Words of the Day: Blue, Book, Bound

My old blog, the Word of the Day, is defunct, and I’m getting ready to take it down. Before I do, though, I’m going to repost some of the best words here over the next few weeks. Enjoy!

Blue

abyssFrom Proto Indo European bhlewas, meaning “light colored”, applicable to anything from yellow to light gray to pale blue. In Proto Germanic this became bluwaz, and descended into Frankish as blao and Old French as bleu; this was borrowed as bleu or blwe in Middle English (when spelling was a creative art). Old English already had a perfectly good word for blue — blaw – but the French term was preferred. It’s uncertain exactly when the word changed from meaning “light colored” to “blue”, but color words tend to be slippery in that way — in Scandinavian languages, for example, it came to mean a deep black, while in Middle High German it meant “yellow”.

Energetically, blue is much like a fountain of water — a burst of liquid energy, flowing, fast-moving. Compare it to its homophone blew, and remember the music named after it, the Blues – these words have the same energy.

Book

barackobamareadingFrom Proto Indo European bhago, a beech tree. The beech is an excellent tree for carving one’s initials in, and in ancient times people would make a staff of beech and carve runes into it. Apparantly the practice was common enough that when the Proto-Germans first saw a book, they called it a “beech”. Bhago is also the source of the word beech and buckwheat, because the seeds of buckwheat resemble beech nuts.

Book has an interesting phonosemantics, combining a sudden and powerful onset (”b”) with an open, roomy, relaxed energy (short “u”), all wrapped up in a neat package (”k”). It’s as though the package has enough room for all kinds of feelings and thoughts — sudden, gentle, powerful, and relaxed.

Bound

ire430bBound is one of those words with many meanings, which always makes the phonosemantics interesting. For that reason I’m going to look at this word in the reverse of my usual order: I’ll look at the sound of the word first, and then look at each of its conventional meanings in turn.

Bound starts with a burst of energy (”b”, balanced and flat (short “a”), but nevertheless fast-moving and rounded (long “u”). The energy resolves by narrowing on a target (”n”), which is a decision or doorway (”d”).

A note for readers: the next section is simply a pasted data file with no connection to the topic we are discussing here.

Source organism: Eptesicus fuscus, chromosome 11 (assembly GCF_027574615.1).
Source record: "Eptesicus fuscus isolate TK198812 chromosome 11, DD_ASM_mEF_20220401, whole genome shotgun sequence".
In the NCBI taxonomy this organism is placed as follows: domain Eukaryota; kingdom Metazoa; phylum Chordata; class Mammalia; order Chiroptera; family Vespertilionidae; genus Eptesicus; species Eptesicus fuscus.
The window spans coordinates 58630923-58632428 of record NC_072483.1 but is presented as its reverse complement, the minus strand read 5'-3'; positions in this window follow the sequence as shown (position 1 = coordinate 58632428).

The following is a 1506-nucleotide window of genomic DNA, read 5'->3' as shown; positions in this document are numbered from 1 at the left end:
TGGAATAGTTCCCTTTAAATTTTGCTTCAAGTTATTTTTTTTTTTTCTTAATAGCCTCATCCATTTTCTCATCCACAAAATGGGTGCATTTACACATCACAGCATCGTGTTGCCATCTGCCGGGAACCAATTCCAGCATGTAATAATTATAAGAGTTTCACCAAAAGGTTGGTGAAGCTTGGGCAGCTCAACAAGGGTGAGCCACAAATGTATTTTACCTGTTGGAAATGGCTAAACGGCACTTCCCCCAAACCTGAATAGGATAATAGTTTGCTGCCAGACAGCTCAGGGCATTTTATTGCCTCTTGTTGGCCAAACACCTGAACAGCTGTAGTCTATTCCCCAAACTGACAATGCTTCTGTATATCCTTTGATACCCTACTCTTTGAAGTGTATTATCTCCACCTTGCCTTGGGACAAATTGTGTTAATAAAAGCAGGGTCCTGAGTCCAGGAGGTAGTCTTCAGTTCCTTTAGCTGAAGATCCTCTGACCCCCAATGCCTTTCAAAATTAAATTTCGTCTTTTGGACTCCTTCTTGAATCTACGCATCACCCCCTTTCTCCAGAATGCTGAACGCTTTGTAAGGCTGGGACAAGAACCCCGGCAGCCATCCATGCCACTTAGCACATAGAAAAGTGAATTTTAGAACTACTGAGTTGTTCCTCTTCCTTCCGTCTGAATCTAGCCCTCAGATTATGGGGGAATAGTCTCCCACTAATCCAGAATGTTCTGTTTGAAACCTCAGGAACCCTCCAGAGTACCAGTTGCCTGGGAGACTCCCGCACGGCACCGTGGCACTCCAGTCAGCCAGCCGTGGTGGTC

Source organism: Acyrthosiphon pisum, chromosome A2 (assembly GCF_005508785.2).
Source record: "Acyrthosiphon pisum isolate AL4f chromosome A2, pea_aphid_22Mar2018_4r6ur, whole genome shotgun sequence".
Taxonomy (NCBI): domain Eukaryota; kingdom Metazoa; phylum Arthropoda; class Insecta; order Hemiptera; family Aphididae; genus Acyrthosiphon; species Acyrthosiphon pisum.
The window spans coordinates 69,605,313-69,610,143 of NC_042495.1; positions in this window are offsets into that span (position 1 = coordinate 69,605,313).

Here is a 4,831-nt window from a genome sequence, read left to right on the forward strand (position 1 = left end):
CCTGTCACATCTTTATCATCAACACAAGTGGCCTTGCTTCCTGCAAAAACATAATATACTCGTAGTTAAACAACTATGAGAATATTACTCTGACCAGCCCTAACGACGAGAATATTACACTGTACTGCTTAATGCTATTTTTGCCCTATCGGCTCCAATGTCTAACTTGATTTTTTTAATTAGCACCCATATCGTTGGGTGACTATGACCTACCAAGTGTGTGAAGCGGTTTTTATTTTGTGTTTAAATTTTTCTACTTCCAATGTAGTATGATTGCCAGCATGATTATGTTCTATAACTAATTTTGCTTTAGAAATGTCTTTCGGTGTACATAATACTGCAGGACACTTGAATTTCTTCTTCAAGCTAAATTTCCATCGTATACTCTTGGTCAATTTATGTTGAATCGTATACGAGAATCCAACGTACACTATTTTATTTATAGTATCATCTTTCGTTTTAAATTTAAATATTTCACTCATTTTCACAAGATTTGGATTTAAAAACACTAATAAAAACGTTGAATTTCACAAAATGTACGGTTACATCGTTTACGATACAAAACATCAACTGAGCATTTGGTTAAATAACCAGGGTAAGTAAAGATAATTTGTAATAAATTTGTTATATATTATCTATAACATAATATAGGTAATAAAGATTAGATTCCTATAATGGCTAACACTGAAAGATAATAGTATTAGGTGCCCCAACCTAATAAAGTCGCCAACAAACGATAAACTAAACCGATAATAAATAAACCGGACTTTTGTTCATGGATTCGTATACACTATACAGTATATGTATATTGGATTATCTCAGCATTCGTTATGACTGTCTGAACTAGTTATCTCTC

The first, most common meaning of bound – a “leap” — has had a long and strange journey from its origin in Greek, bombus, a “deep echoing sound”, which was imitative — that is, the word was created to sound like its meaning. Bombus was borrowed into Latin, and then in Vulgar Latin it acquired a diminutive suffix and became bombitire, “to buzz or hum”. This came into Old French as bondir, “to echo back”, but its meaning changed quickly to mean “rebound” or “bounce back”. Finally, in the late 1500’s it reached English in its modern form, with its modern meaning. The phonosemantics seem to match this meaning quite well, although it’s interesting that the sound of the word implies a target of some sort.

Then we have bound, “fastened together”, as in book binding; this is directly from the old Proto Indo European bhendh, which meant — you guessed it — “to bind”. The sound of the word indicates explosive or scattered energy gathered towards a target, which fits even better than the “leap” meaning.

Next is bound, “limit”, now chiefly found in expressions like out of bounds and walking the bounds, as well as the root of the word boundary. This one comes from Middle Latin bodina, which has an uncertain origin, but may be from Gaulish — which would make it one of the very few words in English of Celtic origin. The relation between meaning and sound is rather more obscure here, but it may reflect a sense of the landscape (metaphorical or otherwise) being an expansive area, which is brought to a limit or target point at the boundary.

Finally there is bound, “headed”, as in we’re bound for glory, or he’s bound for France, or (more metaphorically) she’s bound to be promoted. This comes from Old Norse buinn, meaning “prepared”; no one knows why the final “d” was added, unless it was by analogy with bind. Phonosemantically it may be understood as a journey which begins with great energy, and is narrowed and targeted in some way.

Comments

  1. Fascinating, I am a bookbinder, a more knowledgeable one now.

    Thank you.

    Richard

  2. I’m glad you enjoyed it, Richard!

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